The major U.S. stock market indices were mixed last week, as the S&P 500 fell 0.43%, the Dow dropped 0.51%, and the Nasdaq climbed 0.31%.
Growth stocks ended the week positive, gaining about 0.14%, whereas value stocks fell around 0.7%.
Things looked much better on the international front. Developed country stocks rose 0.98%, and emerging market stocks gained 1.72% for the week.
Bonds had a modestly good week as interest rates ticked down a bit. Long-term Treasuries gained 0.47%, investment-grade corporate bonds rose 0.18%, and municipal bonds edged slightly higher by about two basis points. However, high-yield (junk) bonds sold off by about 0.09%, and inflation-protected Treasuries (TIPS) fell around 0.34%. Emerging market bonds also declined in both U.S. dollar and local currency terms.
Returns were mixed in the real asset space. Real estate gained about 0.82% for the week. Commodities, however, fell around 1.18%. Gold and corn actually did well, gaining 2.11% and 2.45%, respectively. Energy was down, however, as oil fell 2.26%.
And finally, the U.S. dollar ticked lower by about 0.3%.
On Edge – U.S. stocks have hit a rough patch recently, trading flat or sideways for about a month now. By many measures, momentum has faded—particularly when compared to the phenomenal price action earlier this year and late last year.
But perhaps it makes sense that things have cooled off. The S&P 500 index of large-cap stocks hasn’t seen a correction of 5% or more since November of last year, as the chart below illustrates. And the farthest the index fell from its peak in this most recent bout of weakness was about 4% about a week and a half ago.
Of course, the selling might not be over. Stocks could absolutely see a correction—defined as a 10% or more decline from recent highs—before the year is up. But this would probably be welcome since it would likely wash out some of the excessive optimism we’ve witnessed recently in the market. In fact, some of this has happened already: The number of “bulls” in the American Association of Individual Investors (AAII) survey has fallen from 70% a month ago to just under 60% today.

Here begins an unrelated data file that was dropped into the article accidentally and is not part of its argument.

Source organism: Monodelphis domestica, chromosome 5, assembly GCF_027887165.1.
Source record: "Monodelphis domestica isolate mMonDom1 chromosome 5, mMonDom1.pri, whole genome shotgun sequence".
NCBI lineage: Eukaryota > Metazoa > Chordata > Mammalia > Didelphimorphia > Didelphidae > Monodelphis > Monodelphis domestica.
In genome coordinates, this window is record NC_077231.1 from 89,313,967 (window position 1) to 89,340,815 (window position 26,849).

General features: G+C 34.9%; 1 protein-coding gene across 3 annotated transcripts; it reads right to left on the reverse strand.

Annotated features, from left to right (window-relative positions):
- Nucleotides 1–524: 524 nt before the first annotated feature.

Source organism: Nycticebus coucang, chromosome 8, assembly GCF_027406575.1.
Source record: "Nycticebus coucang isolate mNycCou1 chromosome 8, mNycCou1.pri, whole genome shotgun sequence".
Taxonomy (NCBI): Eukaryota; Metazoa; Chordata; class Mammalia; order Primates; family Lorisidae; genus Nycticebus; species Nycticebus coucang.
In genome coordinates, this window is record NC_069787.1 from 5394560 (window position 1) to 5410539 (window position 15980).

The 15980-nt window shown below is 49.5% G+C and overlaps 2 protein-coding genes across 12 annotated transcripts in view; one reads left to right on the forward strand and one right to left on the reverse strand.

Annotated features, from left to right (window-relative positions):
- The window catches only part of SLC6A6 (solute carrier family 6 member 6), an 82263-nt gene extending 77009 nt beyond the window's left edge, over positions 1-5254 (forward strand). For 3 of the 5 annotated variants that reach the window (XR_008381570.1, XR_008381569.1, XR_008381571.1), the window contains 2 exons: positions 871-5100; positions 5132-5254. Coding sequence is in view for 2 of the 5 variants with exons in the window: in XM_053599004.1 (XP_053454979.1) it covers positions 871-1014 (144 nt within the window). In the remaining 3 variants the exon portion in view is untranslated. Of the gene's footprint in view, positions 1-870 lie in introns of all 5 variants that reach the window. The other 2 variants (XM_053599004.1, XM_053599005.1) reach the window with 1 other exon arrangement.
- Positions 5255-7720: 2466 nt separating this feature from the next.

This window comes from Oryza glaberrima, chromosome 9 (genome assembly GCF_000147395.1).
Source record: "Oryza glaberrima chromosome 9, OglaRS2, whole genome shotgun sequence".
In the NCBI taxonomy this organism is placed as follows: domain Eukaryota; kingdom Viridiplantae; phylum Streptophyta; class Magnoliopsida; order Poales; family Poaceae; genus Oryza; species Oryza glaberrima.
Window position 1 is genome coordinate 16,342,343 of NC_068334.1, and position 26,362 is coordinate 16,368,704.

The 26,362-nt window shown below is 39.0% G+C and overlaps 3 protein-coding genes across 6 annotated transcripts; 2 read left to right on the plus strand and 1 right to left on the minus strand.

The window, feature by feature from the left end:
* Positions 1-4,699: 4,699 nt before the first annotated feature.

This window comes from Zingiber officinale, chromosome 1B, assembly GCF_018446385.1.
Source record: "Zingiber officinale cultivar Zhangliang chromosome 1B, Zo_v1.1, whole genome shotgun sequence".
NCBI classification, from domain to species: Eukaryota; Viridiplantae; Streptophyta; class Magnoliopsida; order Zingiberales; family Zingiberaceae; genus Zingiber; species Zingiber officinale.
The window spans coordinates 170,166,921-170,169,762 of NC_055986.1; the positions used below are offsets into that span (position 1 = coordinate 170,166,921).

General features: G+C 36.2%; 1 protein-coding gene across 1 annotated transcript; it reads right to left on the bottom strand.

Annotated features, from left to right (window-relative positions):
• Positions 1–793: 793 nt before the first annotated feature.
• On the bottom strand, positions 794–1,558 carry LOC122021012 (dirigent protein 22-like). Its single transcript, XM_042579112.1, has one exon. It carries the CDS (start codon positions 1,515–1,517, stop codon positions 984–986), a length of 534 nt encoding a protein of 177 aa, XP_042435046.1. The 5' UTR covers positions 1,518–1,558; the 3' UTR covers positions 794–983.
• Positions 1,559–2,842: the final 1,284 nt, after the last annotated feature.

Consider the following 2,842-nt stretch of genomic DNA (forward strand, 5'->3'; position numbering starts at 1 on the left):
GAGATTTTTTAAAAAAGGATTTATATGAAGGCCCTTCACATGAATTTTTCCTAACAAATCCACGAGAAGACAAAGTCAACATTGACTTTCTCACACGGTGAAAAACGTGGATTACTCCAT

With that said, however, we don’t want to be blind to the risks forming in the market. The story so far this year has been the ongoing rotation out of the high-flying growth sectors of the stock market and into the more economically sensitive value-type sectors. Recently, though, we’ve seen defensive-type sectors of the market outperform.
For example, the chart below plots the ratio of the ACWI SHUT Index to the ACWI ex. SHUT Index. The SHUT index is a composite of the Consumer Staples, Health Care, Utilities, and Telecommunications sectors. These sectors have historically been considered defensive given their low volatility relative to stocks overall. Therefore, when the relative strength line (its technical name) rises far enough, it triggers a sell signal for the broader stock market.
We got this warning sign about a week ago, suggesting that investors are positioning themselves more defensively. This will be something to watch going forward in conjunction with the rest of our indicators, many of which have recently deteriorated to a more neutral but still slightly bullish level.
This is intended for informational purposes only and should not be used as the primary basis for an investment decision. Consult an advisor for your personal situation.
Indices mentioned are unmanaged, do not incur fees, and cannot be invested into directly.
Past performance does not guarantee future results.